This question is usually asked in relation to the debate about the wings of Balrogs, and specifically whether those wings existed at all. For some background on this topic, see the main Encyclopedia's entry for Balrogs. Sources are indexed by bracketed indexes in the text - a detailed list is given at the end of the article.
Late in The Fellowship of the Ring, the companions encounter a mysterious being that we only later discover to be a Winged Nazgûl. Though they aren't able to identify it, Legolas succeeds in shooting down its flying steed. These events, and the conversation that follows them, are often put forward as evidence in the 'Balrog wings' debate. Perhaps strangely, readers on both sides of the discussion see support here for their position. In this article, we'll look at the details of the event, with particular interest in its relevance to Balrogs and their possible possession of wings.
The events in question occurred on 23 February III 3019, above the rapids of Sarn Gebir on the Great River. After being attacked in their boats by Orcs on the eastern bank of the river, the Company made their escape to the western shore. At that point, they see something coming up out of the southern sky:
'Soon it appeared as a great winged creature, blacker than the pits in the night.' (1
We also know that it gave off the air of terror associated with the Nazgûl:
felt a sudden chill running through him and clutching at his heart...' (1
From his position on the bank, Legolas fired an arrow from his bow, bringing down the great Winged Creature on the other side of the River. Later in the night, the Company discussed their experiences, and Gimli praises Legolas for his shot.
''But who can say what it hit?' said Legolas
It is Gimli's response that ties this episode into the Balrog question:
''I cannot,' said Gimli
. 'But I am glad that the shadow came no nearer. I liked it not at all. Too much it reminded me of the shadow in Moria
- the shadow of the Balrog
,' he ended in a whisper.' (1
At this point Frodo also makes a relevant comment:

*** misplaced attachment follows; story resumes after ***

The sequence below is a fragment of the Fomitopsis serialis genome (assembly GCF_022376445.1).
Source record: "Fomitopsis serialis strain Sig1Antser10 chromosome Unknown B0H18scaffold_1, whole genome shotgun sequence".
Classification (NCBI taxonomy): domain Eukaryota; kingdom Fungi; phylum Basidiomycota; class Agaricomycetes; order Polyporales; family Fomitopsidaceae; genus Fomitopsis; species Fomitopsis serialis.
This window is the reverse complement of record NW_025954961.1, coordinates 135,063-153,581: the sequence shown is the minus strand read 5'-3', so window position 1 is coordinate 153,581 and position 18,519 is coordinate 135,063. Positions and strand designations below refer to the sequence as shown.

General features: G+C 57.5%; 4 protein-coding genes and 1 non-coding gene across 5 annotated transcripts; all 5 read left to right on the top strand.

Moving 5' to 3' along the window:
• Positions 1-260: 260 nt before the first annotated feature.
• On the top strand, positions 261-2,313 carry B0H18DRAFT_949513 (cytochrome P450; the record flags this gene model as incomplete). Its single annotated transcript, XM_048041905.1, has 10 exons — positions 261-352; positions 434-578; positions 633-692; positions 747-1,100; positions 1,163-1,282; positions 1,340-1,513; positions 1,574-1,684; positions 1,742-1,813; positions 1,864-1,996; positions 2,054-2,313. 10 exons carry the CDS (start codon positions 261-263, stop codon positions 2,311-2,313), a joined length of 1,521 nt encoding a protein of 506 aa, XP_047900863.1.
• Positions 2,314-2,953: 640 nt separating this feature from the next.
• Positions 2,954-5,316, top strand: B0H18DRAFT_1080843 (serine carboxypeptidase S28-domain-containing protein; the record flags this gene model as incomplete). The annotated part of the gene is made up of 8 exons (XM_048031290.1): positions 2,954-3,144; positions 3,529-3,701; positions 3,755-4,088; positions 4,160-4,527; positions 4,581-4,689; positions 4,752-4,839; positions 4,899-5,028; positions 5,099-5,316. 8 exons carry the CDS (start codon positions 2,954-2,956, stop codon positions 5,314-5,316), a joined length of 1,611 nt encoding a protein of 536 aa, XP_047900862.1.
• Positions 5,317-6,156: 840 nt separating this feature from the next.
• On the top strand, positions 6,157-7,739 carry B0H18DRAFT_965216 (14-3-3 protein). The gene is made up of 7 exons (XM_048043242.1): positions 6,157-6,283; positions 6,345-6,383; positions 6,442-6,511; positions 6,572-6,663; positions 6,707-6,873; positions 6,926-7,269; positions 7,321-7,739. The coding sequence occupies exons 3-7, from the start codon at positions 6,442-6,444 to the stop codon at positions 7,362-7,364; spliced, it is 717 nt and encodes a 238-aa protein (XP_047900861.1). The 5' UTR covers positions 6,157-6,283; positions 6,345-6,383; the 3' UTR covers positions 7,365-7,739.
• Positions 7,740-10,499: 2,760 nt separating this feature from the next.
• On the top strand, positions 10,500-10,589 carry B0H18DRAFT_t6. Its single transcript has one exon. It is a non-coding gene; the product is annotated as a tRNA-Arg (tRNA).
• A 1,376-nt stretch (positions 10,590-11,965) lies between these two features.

''It was not a Balrog
,' said Frodo
, still shivering with the chill that had come upon him. 'It was something colder. I think it was -' Then he paused and fell silent.' (1
After this, no more is said on the subject.
Perhaps the most common interpretation comes from Gimli's comment above. If the winged shape reminded him of the Balrog, then doesn't it follow that the Balrog must also have been winged?
On a purely literal interpretation, there may be some merit in this position. It does face one difficulty, though: the fact that all three characters are sure that the creature is not a Balrog (even Gimli is only 'reminded' of it). If all they know about the being Legolas shot down is that it is winged and fearsome, and they already know that the Balrog has these attributes, it should be natural for them to assume that the flying creature was a Balrog.
If Frodo, Gimli and Legolas spy a flying, winged creature, then, and all conclude that it isn't a Balrog, then that seems to form an argument against Balrog wings. However, this point isn't really much more conclusive than the alternative, because we can't dismiss the possibility that some other unmentioned factor came into play (such as a lack of fire and smoke) to show that the winged figure could not be a Balrog.
The story of the encounter on the River certainly connects Balrogs and Wings in an interesting way, and perhaps it even goes some way toward providing a definitive answer to the question of Balrog 'wingedness'. Without a little more information, though, it's hard to tell whether that answer is yes or no.
||The Fellowship of the Ring II 9, The Great River